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Low GI Meals



Reduce Sodium in Your Diet

Whenever health experts refer to salt, what they are really talking about is sodium; sodium is a major component of salt.

We need a certain amount of sodium to help balance fluids and electrolytes in our bodies, but most of us consume two to three times the recommended amount. Why? Well, experts believe that most of the sodium we consume comes from the prepared foods we eat and not the salt we sprinkle on our foods at the table (which accounts for only 10% of total salt intake). Sodium is added to the packaged food by the manufacturers to make foods taste better, and, over time, we've become used to it. When we eat foods with little or no sodium, we may think it lacks flavour.

Most of the foods we eat contain some sodium, but many fast foods, prepared meals, processed meats (such as hot dogs and luncheon meats), canned soups, bottled dressings, bouillon cubes, and condiments (ketchup, mustard, pickles) usually contain the highest amount of sodium, contributing most of the sodium in our diets. "Restaurant foods can also be very high in sodium.

And that excess sodium can have grave consequences. Three in 10 Canadians have been diagnosed with high blood pressure caused by eating too much sodium. And while everyone can benefit from less sodium, certain people – about one-third of Canadians – are particularly sensitive to the blood-pressure-elevating effects of sodium. For these people, excessive sodium increases the amount of blood in arteries, raising blood pressure and putting them at risk for heart disease and stroke.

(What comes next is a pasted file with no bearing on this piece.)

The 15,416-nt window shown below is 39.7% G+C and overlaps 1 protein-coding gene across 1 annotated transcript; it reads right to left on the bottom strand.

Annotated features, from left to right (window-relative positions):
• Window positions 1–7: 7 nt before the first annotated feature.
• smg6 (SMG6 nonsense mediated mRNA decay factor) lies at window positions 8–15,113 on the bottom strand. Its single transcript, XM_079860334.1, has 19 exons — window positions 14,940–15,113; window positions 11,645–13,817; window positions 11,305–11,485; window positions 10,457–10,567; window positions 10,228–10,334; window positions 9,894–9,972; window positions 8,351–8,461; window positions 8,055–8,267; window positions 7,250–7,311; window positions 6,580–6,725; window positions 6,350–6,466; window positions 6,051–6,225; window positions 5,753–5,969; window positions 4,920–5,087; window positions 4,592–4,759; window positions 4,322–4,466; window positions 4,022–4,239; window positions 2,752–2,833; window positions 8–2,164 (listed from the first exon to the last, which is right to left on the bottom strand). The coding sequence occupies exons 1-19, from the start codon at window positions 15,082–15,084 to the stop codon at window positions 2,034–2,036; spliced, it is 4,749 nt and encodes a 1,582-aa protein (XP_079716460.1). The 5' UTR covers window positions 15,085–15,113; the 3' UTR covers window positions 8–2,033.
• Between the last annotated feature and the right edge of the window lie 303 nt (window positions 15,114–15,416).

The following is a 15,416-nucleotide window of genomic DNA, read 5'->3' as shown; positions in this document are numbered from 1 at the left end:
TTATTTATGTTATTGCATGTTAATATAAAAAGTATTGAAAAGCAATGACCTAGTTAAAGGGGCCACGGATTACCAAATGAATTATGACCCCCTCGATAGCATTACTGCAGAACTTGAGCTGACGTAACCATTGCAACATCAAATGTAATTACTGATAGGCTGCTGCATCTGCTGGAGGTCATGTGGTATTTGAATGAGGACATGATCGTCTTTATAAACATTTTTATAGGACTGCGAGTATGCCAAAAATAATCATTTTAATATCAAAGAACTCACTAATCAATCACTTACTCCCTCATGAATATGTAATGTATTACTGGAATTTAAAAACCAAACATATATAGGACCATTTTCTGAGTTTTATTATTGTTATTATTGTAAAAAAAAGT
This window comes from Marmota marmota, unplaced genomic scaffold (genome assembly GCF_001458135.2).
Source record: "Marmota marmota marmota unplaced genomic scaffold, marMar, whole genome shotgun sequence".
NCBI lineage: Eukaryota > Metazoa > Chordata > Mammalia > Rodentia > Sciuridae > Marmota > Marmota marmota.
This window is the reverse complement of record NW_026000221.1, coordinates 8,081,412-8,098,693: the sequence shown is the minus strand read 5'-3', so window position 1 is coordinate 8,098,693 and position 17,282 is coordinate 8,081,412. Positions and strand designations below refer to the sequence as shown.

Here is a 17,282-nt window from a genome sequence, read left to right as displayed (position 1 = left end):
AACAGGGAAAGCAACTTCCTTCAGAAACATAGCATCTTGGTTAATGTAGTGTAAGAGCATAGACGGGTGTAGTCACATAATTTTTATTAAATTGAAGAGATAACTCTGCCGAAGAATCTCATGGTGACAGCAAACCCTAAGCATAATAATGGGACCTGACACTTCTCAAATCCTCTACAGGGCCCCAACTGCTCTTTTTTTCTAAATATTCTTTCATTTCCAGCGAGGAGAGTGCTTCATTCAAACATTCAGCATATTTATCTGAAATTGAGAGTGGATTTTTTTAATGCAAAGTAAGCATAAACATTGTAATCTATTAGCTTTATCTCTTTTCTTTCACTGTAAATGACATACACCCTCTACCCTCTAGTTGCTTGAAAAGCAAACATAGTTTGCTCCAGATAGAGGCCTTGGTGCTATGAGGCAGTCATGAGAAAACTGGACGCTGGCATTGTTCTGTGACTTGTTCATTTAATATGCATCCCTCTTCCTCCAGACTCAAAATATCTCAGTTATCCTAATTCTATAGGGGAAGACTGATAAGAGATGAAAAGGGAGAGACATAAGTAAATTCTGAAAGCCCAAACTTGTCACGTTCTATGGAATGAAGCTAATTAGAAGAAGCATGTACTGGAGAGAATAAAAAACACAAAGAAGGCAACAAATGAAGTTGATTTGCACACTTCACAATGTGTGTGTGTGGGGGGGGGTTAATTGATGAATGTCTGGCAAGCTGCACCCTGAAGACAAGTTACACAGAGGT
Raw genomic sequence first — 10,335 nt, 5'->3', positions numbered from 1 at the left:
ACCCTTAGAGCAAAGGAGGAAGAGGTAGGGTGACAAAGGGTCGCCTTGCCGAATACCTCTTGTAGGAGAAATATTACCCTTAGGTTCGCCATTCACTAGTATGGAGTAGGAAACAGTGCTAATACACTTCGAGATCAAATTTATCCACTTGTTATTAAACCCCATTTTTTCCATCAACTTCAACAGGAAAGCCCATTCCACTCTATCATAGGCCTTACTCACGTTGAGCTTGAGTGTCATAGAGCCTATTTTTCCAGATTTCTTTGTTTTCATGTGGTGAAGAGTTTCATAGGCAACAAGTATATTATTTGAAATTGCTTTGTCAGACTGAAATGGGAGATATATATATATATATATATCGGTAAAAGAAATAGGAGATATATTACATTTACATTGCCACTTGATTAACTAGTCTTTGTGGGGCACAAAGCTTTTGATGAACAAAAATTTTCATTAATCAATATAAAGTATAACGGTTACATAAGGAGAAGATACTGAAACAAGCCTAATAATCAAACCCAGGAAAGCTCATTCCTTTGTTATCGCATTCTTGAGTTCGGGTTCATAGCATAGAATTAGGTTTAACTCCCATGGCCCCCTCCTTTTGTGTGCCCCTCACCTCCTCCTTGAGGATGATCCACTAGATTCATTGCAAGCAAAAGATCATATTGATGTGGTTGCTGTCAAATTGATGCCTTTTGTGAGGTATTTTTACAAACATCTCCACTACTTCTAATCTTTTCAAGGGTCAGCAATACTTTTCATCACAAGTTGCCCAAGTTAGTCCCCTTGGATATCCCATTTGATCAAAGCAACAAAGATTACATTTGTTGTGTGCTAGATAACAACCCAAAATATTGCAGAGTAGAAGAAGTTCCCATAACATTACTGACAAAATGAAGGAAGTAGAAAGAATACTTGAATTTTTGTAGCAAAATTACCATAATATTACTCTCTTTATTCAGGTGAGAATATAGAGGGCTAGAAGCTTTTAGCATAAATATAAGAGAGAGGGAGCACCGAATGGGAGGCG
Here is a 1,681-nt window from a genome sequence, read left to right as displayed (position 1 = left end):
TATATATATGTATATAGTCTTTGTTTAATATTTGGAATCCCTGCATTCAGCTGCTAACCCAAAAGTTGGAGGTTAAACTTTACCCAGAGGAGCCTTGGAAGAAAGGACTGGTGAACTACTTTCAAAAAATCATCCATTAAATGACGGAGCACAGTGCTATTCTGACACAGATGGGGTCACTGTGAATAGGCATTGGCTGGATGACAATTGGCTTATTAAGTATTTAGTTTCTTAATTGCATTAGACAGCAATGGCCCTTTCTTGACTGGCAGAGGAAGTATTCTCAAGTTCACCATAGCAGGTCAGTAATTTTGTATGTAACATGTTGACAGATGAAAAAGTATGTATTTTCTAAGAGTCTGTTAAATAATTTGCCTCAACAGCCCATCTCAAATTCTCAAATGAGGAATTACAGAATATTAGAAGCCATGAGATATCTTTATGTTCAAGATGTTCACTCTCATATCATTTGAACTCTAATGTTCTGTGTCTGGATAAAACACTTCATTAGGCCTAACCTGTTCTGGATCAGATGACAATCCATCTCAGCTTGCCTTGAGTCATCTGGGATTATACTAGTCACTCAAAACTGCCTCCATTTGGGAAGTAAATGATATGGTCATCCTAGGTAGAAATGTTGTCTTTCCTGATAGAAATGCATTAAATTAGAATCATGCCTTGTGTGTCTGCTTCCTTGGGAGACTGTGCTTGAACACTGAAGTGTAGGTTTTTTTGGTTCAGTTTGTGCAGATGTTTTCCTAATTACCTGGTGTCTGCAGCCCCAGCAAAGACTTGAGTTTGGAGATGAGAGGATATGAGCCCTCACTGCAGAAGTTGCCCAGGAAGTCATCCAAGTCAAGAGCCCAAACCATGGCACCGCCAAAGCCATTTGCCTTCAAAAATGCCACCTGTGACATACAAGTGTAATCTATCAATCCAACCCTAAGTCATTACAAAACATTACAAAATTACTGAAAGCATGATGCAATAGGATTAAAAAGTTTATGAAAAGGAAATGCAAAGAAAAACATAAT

Heart & Stroke Health Check nutrient standards for sodium: 

Cutting back on salt is a heart-smart strategy. The Heart and Stroke Foundation recommends we set a target of 2,300 mg or less per day, which is the equivalent of 1 teaspoon of salt. That can add up pretty quickly.

Food Product Current Health Check criteria New criteria effective Nov. 2010:

Breads  360 mg or less
Cereals  240 mg or less
Vegetables 240 mg or less
Canned tomato and vegetable juices  480 mg or less
Milk  240 mg or less
Yogurt  140 mg or less
Cheese and cheese products 240 mg or less
Meats (including packaged deli meats, ground meat, canned meat, meatballs, sausages, burgers)  360 mg or less
Canned soups  480 mg or less
Dinner Entrees or mixed dishes  720 mg or less


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